Japan Sends 'Destroyer' to South China Sea in Message to China

A U.S. Navy patrol boat escorts the Japan Maritime Self-Defense Force Hyuga-class helicopter destroyer JS Ise through Pearl Harbor. (U.S. Navy photo by Mass Communication Specialist 1st Class Christopher D. Blachly)
A U.S. Navy patrol boat escorts the Japan Maritime Self-Defense Force Hyuga-class helicopter destroyer JS Ise through Pearl Harbor. (U.S. Navy photo by Mass Communication Specialist 1st Class Christopher D. Blachly)

The 646-foot flattop that Japan lists as a destroyer and China calls a helicopter carrier will join training exercises in the South China Sea next week to send a "strong message" to Beijing on its sovereignty claims over disputed islands and reefs, an official said.

The first deployment of Japan's Maritime Self-Defense Forces warship Ise outside of Japan's home islands will include a port stop at Subic Bay in the Philippines, where about 5,000 U.S. troops and 3,500 Filipino troops began the Balikatan 2016 live-fire exercises earlier this week that will continue through April 15.

Defense Secretary Ashton Carter, along with officials of Japan, Australia, Vietnam and other regional nations, was expected to stop in the Philippines next week to observe the Balikatan exercises ahead of his April 10-12 meetings in India to bolster military cooperation and sales.

In a news conference earlier this week at Camp Aguinaldo, headquarters of the Philippines' Armed Forces, Lt. Gen. John A. Toolan, commander of U.S. Marine Forces, Pacific, said that there were "a couple of things he (Carter) is very interested in" -- an apparent reference to the first firing in the Philippines of the High Mobility Rocket System (HIMARS) made by Lockheed Martin Corp.

The stepped-up ground, air and naval exercises by the U.S. and its allies in the region reflected the growing tensions brought on by China's aggressive actions and construction of artificial islands and airstrips in the South China Sea.

Japan's maritime forces said that the Ise, which left port in Japan late last month, will also participate in the Komodo naval exercises with regional allies led by Indonesia later this month.

In meetings with President Barack Obama in Washington, D.C., last week, Chinese President Xi Jinping warned that China would not accept violations of its sovereignty in the South China Sea in the name of "freedom of navigation."

Carter has frequently warned that China is "self-isolating" by its actions in the South China Sea. Last month, the secretary said that he was "re-assessing" the invitation for Chinese warships to attend the bi-annual RIMPAC, or Rim of the Pacific, naval exercises scheduled to begin in June off Hawaii because of its actions in the South China Sea.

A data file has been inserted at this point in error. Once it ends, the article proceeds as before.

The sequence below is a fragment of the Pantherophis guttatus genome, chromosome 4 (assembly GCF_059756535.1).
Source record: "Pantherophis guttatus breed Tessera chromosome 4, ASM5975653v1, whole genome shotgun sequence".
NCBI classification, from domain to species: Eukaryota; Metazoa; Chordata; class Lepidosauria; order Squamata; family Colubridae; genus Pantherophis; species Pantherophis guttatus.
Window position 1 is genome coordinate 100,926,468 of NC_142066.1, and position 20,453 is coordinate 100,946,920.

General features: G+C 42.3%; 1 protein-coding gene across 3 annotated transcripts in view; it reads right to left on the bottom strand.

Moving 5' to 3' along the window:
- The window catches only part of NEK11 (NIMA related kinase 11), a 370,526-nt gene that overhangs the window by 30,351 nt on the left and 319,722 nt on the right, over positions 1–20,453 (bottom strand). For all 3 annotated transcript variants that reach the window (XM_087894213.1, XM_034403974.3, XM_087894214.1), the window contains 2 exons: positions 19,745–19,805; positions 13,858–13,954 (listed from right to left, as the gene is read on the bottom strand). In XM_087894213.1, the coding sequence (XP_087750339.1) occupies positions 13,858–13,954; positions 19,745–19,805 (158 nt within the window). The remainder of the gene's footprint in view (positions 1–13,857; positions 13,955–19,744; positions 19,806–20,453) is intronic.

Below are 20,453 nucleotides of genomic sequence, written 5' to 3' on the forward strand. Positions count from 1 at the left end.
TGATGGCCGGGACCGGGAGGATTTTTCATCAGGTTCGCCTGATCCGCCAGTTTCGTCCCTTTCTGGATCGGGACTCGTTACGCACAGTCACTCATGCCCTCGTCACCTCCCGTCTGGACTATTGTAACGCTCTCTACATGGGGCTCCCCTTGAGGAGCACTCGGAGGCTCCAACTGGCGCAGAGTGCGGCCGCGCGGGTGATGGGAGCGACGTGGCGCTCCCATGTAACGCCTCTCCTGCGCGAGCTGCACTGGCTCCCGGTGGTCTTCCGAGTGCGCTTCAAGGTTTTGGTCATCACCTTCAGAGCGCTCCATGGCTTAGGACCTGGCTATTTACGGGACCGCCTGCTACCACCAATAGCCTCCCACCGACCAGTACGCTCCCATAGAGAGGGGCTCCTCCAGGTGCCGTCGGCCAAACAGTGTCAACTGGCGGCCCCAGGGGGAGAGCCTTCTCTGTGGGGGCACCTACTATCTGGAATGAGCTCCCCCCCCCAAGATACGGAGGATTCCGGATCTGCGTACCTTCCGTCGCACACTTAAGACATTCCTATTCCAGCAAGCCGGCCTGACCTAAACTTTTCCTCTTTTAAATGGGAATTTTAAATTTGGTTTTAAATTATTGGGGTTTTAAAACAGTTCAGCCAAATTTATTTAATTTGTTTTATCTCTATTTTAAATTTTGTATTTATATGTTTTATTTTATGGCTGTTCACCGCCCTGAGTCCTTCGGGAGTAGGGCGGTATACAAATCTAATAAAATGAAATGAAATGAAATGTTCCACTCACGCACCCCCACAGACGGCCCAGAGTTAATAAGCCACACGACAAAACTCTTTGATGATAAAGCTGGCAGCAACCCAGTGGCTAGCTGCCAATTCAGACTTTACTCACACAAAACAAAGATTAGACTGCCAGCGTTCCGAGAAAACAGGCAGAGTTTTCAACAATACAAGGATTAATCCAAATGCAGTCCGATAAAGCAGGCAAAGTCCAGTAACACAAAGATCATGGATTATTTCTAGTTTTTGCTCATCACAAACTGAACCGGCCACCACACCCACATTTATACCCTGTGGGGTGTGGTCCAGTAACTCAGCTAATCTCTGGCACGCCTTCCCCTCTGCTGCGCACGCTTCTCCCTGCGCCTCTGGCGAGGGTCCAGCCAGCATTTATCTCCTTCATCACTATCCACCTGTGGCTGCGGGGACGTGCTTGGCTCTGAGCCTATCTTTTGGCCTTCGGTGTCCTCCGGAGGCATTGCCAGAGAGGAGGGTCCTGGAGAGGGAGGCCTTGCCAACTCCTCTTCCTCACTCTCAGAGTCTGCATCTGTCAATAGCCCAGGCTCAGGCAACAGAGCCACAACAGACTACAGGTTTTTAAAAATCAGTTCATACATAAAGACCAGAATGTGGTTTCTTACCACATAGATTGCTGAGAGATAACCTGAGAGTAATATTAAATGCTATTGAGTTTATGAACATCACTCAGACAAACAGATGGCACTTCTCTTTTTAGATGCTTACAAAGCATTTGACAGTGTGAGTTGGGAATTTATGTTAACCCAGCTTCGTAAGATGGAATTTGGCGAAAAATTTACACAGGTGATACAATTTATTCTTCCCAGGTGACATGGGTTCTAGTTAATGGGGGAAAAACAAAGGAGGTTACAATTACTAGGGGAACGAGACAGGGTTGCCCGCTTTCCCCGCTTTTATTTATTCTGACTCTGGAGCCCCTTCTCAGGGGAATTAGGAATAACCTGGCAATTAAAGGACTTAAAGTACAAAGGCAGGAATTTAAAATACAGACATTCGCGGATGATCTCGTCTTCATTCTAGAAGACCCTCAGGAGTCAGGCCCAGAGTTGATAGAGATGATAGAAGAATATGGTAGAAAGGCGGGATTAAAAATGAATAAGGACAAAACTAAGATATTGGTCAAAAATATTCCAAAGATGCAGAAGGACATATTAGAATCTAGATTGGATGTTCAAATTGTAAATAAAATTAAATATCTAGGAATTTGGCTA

Last Sunday, the Japanese submarine Oyashio and two surface warships arrived at Subic Bay. It was the first port visit by a Japanese submarine to the Philippines in 15 years.

The scheduled arrival in the Philippines of the Ise was "aimed at promoting friendly relations, but it also includes a strong message to keep China in check," a senior Japanese Defense Ministry official was quoted as saying by Japan's Yomiuri Shimbun newspaper.

The Ise can carry 11 SH-60J/K Seahawk anti-submarine helicopters but Japanese media have frequently noted that the Ise could easily be adapted to serve as a platform for U.S. Marine MV-22 Osprey tilt-rotor aircraft and the F-35B, the vertical takeoff and landing Marine version of the Joint Strike Fighter.

Referring to the Balikatan exercises and the "freedom of navigation" naval exercises by the U.S. and its allies in the South China Sea, Chinese Foreign Ministry spokesman Hong Lei said that "a provocation so fear-mongering and untimely is likely to boomerang on the initiators," adding that military exercises should "promote regional peace, stability and development, instead of the contrary," according to Xinhua, China's state news agency.

Hong also said that "Japan once illegally occupied China's islands in the South China Sea during World War II. We are on high alert against Japan's attempt to return to the South China Sea through military means."

Under Japan's pacifist 1946 Constitution, which was drafted by the U.S., Japan's military was limited to "self-defense" but legislation passed last year with the backing of Prime Minister Shinzo Abe allowed Japan to participate with allies in "collective security."

Critics charge that the Ise, which resembles U.S. amphibious assault ships carrying Ospreys and jump jets, was listed as a "destroyer" to get around the prohibitions on Japan's military participation in "offensive" operations.

-- Richard Sisk can be reached at Richard.Sisk@Military.com.

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